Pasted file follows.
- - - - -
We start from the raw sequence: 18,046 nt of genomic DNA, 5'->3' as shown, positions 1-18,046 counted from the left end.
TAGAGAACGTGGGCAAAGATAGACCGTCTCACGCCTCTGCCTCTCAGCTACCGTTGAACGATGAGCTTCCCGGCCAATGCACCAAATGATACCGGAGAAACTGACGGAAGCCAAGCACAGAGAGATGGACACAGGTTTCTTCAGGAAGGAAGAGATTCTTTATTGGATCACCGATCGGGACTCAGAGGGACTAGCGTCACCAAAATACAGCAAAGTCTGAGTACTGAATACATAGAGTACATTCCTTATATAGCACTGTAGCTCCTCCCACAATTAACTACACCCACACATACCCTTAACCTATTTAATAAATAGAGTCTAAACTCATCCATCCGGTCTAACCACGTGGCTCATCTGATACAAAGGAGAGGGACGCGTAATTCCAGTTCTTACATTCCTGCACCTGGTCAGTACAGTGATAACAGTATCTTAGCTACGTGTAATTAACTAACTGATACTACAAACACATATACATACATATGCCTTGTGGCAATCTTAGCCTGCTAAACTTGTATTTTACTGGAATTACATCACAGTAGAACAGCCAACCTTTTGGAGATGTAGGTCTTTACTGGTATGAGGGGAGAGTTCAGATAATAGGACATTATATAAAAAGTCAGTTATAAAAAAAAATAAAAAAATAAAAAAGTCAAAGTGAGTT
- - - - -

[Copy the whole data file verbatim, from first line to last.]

We start from the raw sequence: 18,046 nt of genomic DNA, 5'->3' as shown, positions 1-18,046 counted from the left end.
TAGAGAACGTGGGCAAAGATAGACCGTCTCACGCCTCTGCCTCTCAGCTACCGTTGAACGATGAGCTTCCCGGCCAATGCACCAAATGATACCGGAGAAACTGACGGAAGCCAAGCACAGAGAGATGGACACAGGTTTCTTCAGGAAGGAAGAGATTCTTTATTGGATCACCGATCGGGACTCAGAGGGACTAGCGTCACCAAAATACAGCAAAGTCTGAGTACTGAATACATAGAGTACATTCCTTATATAGCACTGTAGCTCCTCCCACAATTAACTACACCCACACATACCCTTAACCTATTTAATAAATAGAGTCTAAACTCATCCATCCGGTCTAACCACGTGGCTCATCTGATACAAAGGAGAGGGACGCGTAATTCCAGTTCTTACATTCCTGCACCTGGTCAGTACAGTGATAACAGTATCTTAGCTACGTGTAATTAACTAACTGATACTACAAACACATATACATACATATGCCTTGTGGCAATCTTAGCCTGCTAAACTTGTATTTTACTGGAATTACATCACAGTAGAACAGCCAACCTTTTGGAGATGTAGGTCTTTACTGGTATGAGGGGAGAGTTCAGATAATAGGACATTATATAAAAAGTCAGTTATAAAAAAAAATAAAAAAATAAAAAAGTCAAAGTGAGTT